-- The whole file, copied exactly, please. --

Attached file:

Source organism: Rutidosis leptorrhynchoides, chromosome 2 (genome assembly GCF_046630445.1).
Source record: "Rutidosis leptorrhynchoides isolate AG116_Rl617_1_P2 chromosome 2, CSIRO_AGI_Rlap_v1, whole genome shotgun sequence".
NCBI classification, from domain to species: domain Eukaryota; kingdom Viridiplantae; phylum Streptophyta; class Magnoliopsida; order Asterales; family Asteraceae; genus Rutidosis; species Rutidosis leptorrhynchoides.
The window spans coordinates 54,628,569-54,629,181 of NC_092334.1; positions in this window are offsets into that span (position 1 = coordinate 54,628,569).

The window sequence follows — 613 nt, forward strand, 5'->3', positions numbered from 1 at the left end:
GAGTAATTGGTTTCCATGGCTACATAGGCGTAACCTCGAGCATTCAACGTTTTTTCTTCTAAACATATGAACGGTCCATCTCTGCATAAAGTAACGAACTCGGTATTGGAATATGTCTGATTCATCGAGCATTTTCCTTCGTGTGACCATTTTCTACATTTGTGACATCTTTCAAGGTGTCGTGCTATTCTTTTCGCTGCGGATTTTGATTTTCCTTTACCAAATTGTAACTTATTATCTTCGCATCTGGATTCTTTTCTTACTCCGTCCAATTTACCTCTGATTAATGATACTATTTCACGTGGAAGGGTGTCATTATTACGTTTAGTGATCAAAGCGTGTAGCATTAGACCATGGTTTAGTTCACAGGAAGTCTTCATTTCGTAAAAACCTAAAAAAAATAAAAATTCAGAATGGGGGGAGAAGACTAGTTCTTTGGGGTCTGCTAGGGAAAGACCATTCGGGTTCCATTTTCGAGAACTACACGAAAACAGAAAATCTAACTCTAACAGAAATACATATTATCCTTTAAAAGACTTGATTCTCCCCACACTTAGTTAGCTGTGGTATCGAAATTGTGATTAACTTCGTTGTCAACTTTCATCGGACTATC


Source organism: Rutidosis leptorrhynchoides, chromosome 2 (genome assembly GCF_046630445.1).
Source record: "Rutidosis leptorrhynchoides isolate AG116_Rl617_1_P2 chromosome 2, CSIRO_AGI_Rlap_v1, whole genome shotgun sequence".
NCBI classification, from domain to species: domain Eukaryota; kingdom Viridiplantae; phylum Streptophyta; class Magnoliopsida; order Asterales; family Asteraceae; genus Rutidosis; species Rutidosis leptorrhynchoides.
The window spans coordinates 54,628,569-54,629,181 of NC_092334.1; positions in this window are offsets into that span (position 1 = coordinate 54,628,569).

The window sequence follows — 613 nt, forward strand, 5'->3', positions numbered from 1 at the left end:
GAGTAATTGGTTTCCATGGCTACATAGGCGTAACCTCGAGCATTCAACGTTTTTTCTTCTAAACATATGAACGGTCCATCTCTGCATAAAGTAACGAACTCGGTATTGGAATATGTCTGATTCATCGAGCATTTTCCTTCGTGTGACCATTTTCTACATTTGTGACATCTTTCAAGGTGTCGTGCTATTCTTTTCGCTGCGGATTTTGATTTTCCTTTACCAAATTGTAACTTATTATCTTCGCATCTGGATTCTTTTCTTACTCCGTCCAATTTACCTCTGATTAATGATACTATTTCACGTGGAAGGGTGTCATTATTACGTTTAGTGATCAAAGCGTGTAGCATTAGACCATGGTTTAGTTCACAGGAAGTCTTCATTTCGTAAAAACCTAAAAAAAATAAAAATTCAGAATGGGGGGAGAAGACTAGTTCTTTGGGGTCTGCTAGGGAAAGACCATTCGGGTTCCATTTTCGAGAACTACACGAAAACAGAAAATCTAACTCTAACAGAAATACATATTATCCTTTAAAAGACTTGATTCTCCCCACACTTAGTTAGCTGTGGTATCGAAATTGTGATTAACTTCGTTGTCAACTTTCATCGGACTATC